Do I have preconceived notions (prejudices) about the unmarried woman with five kids, all by different fathers? Do I believe Jesus loves her any less than He loves me? What about the young man dressed all in black who looks scary? Did Christ die in his place? Or the man who claims there is no God? Who is angry because his child has to say “one nation under God” at school? Or the woman who buries herself in buying  her “things” because she is empty inside?  And lately, what about the people who disagree with me on politics? How do I treat these people? Do I love them with Christ’s love? Or do I show my prejudice? I can’t deal with “these” people. They are a mess. I don’t want to get “dirty”.  I don’t care what they think. They’re wrong……..and with that, my own prejudice echoes back to me. And it isn’t pretty.

Yesterday I was convicted about my attitude….about how I need to change my thinking. The lady with five kids? Maybe she is looking for love in all the wrong places, because she’s never known the love of her Heavenly Father? Maybe the boy dressed in black is, in his own way, desperately trying to make a statement that he is HERE. “I’m not invisible. Look at me! Please SEE me.” The atheist who is fighting against God is a man on a sinking ship…and the One who can rescue him is the One he fights against,  the wealthy woman with all the things in her closet might be the same woman who looks in the mirror and never feels worthy enough….because she looks at herself with the world’s eyes, and not with the eyes of her Heavenly Father, who sees her potential, and one for whom He died.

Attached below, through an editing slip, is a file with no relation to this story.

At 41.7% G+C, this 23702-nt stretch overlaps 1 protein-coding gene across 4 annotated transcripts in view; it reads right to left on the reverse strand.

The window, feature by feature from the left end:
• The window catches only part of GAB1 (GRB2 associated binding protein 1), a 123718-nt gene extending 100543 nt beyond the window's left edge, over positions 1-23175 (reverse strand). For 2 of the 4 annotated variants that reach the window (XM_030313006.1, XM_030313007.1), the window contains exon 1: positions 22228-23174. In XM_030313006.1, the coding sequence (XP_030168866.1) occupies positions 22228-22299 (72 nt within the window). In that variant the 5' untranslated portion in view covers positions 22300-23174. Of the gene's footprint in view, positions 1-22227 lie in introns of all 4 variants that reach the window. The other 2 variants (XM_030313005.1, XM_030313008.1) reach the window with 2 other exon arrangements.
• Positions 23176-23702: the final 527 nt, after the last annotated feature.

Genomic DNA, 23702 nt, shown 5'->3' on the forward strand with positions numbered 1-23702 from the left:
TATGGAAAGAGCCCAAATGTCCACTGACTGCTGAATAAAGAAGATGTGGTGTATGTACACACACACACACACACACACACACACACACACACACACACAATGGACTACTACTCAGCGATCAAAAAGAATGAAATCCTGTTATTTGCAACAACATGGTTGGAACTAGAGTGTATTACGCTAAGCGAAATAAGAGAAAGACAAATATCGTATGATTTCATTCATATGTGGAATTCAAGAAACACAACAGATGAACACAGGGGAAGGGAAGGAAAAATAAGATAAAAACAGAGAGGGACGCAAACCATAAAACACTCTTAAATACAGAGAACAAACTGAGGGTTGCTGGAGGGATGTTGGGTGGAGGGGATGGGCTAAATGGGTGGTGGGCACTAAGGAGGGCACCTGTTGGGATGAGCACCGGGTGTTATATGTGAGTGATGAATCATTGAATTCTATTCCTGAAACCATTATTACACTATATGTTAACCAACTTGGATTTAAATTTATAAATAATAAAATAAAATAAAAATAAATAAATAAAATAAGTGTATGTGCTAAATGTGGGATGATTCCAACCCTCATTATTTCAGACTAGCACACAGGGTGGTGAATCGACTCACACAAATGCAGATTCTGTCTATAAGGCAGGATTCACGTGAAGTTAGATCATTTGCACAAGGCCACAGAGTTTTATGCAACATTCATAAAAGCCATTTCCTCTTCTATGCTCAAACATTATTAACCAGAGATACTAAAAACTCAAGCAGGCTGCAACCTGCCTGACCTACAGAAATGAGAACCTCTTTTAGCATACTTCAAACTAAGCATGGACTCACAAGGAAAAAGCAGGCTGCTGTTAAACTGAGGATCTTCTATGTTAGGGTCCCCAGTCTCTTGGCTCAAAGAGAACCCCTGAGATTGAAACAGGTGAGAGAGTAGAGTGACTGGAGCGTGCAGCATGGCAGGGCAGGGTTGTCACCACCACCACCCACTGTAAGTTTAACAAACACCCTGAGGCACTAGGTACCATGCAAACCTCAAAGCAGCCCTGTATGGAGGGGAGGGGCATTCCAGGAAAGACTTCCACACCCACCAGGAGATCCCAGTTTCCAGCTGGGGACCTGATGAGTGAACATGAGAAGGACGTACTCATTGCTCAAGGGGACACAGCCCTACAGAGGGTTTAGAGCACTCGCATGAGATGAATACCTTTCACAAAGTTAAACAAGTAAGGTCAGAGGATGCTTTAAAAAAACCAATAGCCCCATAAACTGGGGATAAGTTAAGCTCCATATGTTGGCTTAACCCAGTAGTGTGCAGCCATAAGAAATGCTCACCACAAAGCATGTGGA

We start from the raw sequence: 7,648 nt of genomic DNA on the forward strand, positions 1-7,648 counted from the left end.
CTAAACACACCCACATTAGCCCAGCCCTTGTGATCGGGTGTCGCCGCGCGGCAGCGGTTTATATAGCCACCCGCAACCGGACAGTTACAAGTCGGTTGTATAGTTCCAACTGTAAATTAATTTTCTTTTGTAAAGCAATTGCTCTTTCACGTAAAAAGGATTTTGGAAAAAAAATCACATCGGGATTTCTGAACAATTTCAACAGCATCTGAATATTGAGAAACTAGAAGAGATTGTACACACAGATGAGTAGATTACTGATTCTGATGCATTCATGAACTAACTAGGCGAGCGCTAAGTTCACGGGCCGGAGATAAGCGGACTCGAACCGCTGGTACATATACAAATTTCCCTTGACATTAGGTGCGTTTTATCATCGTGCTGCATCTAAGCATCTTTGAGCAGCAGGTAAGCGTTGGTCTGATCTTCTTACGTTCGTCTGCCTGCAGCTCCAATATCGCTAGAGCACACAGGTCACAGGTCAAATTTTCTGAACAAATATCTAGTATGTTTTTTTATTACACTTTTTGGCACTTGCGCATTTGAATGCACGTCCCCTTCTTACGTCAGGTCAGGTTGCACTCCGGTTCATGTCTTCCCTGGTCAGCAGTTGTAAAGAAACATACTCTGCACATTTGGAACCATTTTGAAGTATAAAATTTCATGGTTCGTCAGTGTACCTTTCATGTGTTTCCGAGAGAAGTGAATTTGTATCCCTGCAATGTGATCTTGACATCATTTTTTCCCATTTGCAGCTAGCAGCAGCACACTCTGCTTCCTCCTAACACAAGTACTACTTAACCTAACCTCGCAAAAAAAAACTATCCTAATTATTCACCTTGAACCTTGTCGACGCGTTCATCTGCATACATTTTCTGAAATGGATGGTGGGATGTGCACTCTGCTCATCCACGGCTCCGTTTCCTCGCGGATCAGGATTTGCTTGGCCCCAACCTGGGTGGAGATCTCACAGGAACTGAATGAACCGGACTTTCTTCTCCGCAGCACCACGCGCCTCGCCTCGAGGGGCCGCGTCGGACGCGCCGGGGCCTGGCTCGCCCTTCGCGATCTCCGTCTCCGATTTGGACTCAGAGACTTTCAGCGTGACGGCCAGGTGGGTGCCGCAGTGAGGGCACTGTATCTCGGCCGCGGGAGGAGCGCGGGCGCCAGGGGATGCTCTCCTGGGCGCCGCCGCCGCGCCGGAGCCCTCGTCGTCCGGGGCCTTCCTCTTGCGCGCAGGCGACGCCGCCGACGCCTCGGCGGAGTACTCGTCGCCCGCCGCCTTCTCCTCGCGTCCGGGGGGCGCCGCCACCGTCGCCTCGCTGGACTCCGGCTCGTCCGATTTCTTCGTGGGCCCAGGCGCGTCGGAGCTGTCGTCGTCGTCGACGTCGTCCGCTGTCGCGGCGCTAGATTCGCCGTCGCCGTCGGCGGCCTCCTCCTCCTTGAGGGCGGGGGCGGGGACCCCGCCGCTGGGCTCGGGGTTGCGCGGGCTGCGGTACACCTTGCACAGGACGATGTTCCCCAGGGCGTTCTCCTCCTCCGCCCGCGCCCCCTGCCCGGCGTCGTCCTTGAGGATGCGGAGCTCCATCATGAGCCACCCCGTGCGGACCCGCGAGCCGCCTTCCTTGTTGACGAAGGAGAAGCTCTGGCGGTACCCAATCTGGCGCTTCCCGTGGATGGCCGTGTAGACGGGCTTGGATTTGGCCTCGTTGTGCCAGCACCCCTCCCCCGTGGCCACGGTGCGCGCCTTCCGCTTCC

We all live in a fallen world. Life is not easy. There are people that need a friend. A mentor. A confidant. Someone who will share the burden with them. Someone who will look past the facade to see the person. Someone who will take the time to build relationships….and step out of her comfort zone.

Jesus looked on people with compassion. He was never afraid to get dirty. He talked with the highest scholars of his day as well as the shunned of society. He wasn’t afraid of tax collectors. Or lepers. Or the disabled. He loved the unlovable. The prostitutes. The possessed. The lonely.

My prayer needs to be, “Lord, help me to see others as you see them. Allow me to be your hands and feet. Love them through me. Amen.”